Welcome to Mug Shot Monday! This is the latest entry in a series of posts highlighting inmate photographs in the records of the Virginia Penitentiary. This week’s entry will spotlight the photographs of escaped inmates. When an inmate escaped from the Penitentiary, State Farm, or a convict road camp, the superintendent issued to law enforcement 3″x5″ index cards. The front side contained the prisoner mug shot, while the back of the card provided basic information (name, inmate number, date and location of escape, crime, sentence), physical description, and the name and address of immediate family.
On 26 April 1925, Preston Waters, No. 18879, and Alfred Williams, No. 19912, two convicts at the Virginia Penitentiary in Richmond, sawed their way out of their cell with a hacksaw. Avoiding the guards, the prisoners made their way to the ground floor, climbed on top of a row of new cells, and cut their way through the metal ceiling in order to gain access to the roof at the southwest corner of the building. They lowered themselves down by rope to a window and then dropped the fifteen feet to the ground and escaped into the night.
In April 1923, 21-year-old Preston Waters of Culpeper County was sentenced to 15 years in the Virginia Penitentiary for attempted rape. Alfred Williams had a lengthy criminal record. In December 1920, Williams was convicted in Newport News of store breaking and larceny and sentenced to six years in the Penitentiary. Assigned to Camp 11 of the State Convict Road Force, he escaped on 18 May 1921. He returned to the Penitentiary in October 1921, not as a captured escapee, but as Frank Johnson, a convict from Norfolk sentenced to one year for malicious wounding. Penitentiary officials quickly realized that Williams and Johnson were the same person and changed his sentence to eight years (one for malicious wounding, five years remaining on his original conviction, and one year for escaping). Williams was assigned to Camp 24 of the State Convict Road Force when he escaped again on 11 July 1924. His freedom was short lived, ending in September 1924 when he was convicted of housebreaking in Newport News. His new sentence, including his new conviction, third conviction and escape, was 35 years.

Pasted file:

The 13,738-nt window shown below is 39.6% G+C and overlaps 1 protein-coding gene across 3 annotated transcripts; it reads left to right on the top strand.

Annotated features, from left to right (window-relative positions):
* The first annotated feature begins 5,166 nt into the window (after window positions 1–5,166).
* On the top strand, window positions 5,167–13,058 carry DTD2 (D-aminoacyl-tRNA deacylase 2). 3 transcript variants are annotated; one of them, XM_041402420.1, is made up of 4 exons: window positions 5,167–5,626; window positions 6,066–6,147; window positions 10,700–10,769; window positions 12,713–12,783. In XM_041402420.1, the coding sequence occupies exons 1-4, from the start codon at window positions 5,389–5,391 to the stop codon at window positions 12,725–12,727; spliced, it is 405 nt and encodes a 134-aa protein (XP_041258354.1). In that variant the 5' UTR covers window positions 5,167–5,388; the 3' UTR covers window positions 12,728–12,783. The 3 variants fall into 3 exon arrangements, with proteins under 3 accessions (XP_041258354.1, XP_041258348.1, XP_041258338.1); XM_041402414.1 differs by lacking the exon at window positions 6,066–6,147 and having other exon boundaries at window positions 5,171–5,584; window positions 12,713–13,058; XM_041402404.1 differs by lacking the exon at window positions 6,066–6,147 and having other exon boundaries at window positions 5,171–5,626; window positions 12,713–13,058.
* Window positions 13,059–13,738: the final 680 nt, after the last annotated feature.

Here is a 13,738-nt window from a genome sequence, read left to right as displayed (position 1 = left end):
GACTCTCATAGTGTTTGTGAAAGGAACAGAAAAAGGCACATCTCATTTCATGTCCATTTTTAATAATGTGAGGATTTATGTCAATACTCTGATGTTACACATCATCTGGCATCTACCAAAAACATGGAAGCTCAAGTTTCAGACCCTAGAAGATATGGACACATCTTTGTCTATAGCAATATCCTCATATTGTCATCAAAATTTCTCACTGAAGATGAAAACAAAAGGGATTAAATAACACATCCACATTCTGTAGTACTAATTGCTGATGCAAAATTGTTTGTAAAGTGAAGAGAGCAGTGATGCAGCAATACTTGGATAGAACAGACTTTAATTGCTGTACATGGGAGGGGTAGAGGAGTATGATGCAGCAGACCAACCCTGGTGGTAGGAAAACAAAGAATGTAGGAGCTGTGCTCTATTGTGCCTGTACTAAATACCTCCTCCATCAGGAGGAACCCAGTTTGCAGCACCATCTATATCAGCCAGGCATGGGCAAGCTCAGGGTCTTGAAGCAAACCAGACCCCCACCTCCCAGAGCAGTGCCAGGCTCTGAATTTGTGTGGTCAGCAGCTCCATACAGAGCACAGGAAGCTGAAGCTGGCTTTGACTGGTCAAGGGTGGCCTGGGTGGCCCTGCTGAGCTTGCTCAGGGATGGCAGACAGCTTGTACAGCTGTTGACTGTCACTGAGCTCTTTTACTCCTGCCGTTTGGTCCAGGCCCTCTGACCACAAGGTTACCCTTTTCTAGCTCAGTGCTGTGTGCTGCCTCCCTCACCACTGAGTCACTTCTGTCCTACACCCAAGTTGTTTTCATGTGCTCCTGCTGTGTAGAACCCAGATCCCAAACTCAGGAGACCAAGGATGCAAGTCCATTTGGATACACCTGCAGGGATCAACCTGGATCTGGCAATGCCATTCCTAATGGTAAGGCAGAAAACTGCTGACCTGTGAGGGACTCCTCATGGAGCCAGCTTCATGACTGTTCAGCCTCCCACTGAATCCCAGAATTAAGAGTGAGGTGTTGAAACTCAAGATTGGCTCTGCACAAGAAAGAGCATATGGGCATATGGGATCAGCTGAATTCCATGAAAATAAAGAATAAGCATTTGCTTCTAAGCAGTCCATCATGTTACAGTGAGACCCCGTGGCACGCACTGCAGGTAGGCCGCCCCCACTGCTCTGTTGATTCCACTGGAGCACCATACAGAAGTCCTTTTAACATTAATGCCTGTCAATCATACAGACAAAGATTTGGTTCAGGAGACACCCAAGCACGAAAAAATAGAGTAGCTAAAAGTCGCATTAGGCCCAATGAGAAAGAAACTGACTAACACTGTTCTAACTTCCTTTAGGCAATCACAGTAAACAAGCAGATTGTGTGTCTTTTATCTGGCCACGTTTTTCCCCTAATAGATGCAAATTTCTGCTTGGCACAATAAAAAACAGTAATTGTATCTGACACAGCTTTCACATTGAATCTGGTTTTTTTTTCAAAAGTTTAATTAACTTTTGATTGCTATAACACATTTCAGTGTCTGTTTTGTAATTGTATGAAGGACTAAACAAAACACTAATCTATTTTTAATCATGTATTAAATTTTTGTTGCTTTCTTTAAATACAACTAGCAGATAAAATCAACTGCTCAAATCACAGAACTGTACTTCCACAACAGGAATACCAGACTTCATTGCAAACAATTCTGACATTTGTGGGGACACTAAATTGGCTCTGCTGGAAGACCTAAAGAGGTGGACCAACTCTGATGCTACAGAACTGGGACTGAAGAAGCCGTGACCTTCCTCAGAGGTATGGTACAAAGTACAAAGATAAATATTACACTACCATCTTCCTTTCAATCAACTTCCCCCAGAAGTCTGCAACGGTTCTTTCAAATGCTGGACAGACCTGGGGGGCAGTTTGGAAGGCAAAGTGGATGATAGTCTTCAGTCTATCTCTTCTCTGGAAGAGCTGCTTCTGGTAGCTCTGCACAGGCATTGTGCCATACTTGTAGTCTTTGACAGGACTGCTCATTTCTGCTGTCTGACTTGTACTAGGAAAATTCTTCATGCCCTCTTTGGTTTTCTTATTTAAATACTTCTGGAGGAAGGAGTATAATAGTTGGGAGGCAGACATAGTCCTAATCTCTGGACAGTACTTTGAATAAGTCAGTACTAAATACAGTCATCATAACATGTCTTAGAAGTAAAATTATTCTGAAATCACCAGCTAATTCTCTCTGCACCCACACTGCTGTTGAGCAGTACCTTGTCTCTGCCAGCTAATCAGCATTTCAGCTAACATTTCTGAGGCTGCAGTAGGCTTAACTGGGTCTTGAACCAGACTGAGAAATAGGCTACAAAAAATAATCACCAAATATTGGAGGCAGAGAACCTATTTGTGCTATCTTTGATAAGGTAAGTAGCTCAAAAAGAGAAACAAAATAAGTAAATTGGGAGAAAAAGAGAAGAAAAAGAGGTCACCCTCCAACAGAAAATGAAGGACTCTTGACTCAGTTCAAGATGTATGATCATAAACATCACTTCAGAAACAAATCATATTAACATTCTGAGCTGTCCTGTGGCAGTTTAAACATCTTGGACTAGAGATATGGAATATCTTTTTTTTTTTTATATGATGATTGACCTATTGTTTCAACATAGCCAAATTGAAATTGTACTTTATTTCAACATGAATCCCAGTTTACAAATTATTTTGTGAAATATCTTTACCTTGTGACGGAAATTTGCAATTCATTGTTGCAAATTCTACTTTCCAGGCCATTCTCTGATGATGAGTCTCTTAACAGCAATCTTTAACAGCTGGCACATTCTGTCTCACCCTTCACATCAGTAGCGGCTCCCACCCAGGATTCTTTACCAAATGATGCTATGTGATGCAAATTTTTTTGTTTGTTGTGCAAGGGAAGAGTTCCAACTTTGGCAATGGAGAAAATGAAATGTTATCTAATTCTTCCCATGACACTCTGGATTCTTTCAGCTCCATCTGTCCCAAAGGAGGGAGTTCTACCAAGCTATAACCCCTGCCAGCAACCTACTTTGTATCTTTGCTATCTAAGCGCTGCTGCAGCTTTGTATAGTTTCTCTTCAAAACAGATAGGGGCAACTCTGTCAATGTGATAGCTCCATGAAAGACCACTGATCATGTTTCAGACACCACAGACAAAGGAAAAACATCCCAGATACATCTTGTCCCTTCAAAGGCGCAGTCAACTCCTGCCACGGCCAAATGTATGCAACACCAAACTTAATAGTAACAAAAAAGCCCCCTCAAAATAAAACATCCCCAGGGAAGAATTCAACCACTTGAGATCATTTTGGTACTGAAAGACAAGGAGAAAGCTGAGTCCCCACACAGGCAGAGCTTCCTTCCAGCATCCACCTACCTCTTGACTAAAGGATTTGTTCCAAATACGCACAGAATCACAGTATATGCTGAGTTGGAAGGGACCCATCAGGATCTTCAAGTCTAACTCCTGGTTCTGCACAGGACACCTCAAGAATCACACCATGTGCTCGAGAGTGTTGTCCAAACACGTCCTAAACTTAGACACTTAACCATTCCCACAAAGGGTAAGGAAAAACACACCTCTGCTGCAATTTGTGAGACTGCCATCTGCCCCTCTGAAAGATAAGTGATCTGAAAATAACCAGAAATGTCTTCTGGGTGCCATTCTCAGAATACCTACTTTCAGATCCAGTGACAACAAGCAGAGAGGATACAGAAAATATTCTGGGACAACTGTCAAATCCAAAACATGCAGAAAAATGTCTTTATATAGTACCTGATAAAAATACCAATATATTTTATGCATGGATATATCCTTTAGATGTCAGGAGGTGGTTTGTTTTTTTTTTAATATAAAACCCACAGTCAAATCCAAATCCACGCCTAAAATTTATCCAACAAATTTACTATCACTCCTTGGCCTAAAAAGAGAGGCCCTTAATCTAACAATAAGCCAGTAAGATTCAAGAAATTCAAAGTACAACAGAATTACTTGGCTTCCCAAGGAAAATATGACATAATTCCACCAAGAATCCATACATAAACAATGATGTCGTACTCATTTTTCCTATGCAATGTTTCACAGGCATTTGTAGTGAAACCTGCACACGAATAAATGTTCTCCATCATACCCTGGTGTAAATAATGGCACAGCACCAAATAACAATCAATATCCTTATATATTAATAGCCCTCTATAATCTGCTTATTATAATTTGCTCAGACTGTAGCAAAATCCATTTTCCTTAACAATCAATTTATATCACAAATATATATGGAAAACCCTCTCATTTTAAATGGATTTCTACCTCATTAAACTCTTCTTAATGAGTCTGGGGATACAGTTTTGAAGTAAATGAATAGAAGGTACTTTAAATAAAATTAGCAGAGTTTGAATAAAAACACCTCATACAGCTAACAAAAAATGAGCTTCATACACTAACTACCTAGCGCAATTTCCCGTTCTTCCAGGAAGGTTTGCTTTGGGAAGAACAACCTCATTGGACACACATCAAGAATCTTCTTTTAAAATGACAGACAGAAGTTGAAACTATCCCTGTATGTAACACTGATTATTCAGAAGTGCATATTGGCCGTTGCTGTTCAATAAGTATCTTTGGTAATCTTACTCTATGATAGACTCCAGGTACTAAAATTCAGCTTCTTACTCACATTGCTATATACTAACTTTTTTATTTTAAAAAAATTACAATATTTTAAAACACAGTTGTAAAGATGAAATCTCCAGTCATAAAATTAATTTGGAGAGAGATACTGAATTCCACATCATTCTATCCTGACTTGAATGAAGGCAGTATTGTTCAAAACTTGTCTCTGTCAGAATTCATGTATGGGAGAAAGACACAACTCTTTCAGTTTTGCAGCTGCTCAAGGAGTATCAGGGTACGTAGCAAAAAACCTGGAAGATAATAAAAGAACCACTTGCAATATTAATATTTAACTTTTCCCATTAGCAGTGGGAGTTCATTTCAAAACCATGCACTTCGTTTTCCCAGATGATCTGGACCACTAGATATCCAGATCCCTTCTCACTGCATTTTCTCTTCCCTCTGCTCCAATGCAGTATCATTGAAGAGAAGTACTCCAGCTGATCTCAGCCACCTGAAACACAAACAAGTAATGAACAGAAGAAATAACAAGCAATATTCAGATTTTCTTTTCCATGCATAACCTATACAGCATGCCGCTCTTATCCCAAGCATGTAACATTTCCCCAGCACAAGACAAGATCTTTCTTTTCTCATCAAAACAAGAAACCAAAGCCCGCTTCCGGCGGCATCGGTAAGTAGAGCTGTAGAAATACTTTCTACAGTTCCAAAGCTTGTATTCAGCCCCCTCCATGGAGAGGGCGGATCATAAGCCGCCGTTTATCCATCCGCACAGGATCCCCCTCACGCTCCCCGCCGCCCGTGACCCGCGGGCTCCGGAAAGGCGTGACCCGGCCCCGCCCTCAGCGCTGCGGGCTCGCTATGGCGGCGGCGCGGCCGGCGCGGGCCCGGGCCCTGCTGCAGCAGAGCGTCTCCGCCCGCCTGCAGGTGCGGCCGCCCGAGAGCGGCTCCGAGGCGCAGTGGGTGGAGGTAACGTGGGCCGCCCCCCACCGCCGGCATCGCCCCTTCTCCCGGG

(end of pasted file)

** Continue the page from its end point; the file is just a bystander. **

Preston Waters was recaptured on 1 June 1926. He received a conditional pardon from Governor John Garland Pollard on 22 December 1933. Alfred Williams remained a free man for 24 years until his capture on 16 November 1949. He was paroled on 22 September 1960.
Next Week: Walter Turpin
-Roger Christman, Senior State Records Archivist